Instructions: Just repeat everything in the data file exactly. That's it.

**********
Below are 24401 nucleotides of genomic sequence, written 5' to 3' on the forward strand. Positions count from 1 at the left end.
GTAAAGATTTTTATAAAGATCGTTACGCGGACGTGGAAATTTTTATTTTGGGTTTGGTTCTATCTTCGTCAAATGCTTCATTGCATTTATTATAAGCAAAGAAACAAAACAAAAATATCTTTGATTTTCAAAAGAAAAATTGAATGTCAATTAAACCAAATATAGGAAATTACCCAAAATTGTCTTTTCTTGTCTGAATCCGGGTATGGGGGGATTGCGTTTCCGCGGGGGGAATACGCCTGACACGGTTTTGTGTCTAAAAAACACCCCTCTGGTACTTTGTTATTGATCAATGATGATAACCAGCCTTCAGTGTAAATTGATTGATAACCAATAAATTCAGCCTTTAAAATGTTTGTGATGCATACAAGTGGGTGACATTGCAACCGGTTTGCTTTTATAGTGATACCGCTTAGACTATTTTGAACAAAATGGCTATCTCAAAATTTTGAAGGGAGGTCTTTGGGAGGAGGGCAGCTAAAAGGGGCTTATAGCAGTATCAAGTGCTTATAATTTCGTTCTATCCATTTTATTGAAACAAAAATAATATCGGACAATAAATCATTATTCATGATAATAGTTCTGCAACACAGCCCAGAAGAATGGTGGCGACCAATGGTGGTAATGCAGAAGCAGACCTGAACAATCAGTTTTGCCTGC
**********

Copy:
Below are 24401 nucleotides of genomic sequence, written 5' to 3' on the forward strand. Positions count from 1 at the left end.
GTAAAGATTTTTATAAAGATCGTTACGCGGACGTGGAAATTTTTATTTTGGGTTTGGTTCTATCTTCGTCAAATGCTTCATTGCATTTATTATAAGCAAAGAAACAAAACAAAAATATCTTTGATTTTCAAAAGAAAAATTGAATGTCAATTAAACCAAATATAGGAAATTACCCAAAATTGTCTTTTCTTGTCTGAATCCGGGTATGGGGGGATTGCGTTTCCGCGGGGGGAATACGCCTGACACGGTTTTGTGTCTAAAAAACACCCCTCTGGTACTTTGTTATTGATCAATGATGATAACCAGCCTTCAGTGTAAATTGATTGATAACCAATAAATTCAGCCTTTAAAATGTTTGTGATGCATACAAGTGGGTGACATTGCAACCGGTTTGCTTTTATAGTGATACCGCTTAGACTATTTTGAACAAAATGGCTATCTCAAAATTTTGAAGGGAGGTCTTTGGGAGGAGGGCAGCTAAAAGGGGCTTATAGCAGTATCAAGTGCTTATAATTTCGTTCTATCCATTTTATTGAAACAAAAATAATATCGGACAATAAATCATTATTCATGATAATAGTTCTGCAACACAGCCCAGAAGAATGGTGGCGACCAATGGTGGTAATGCAGAAGCAGACCTGAACAATCAGTTTTGCCTGC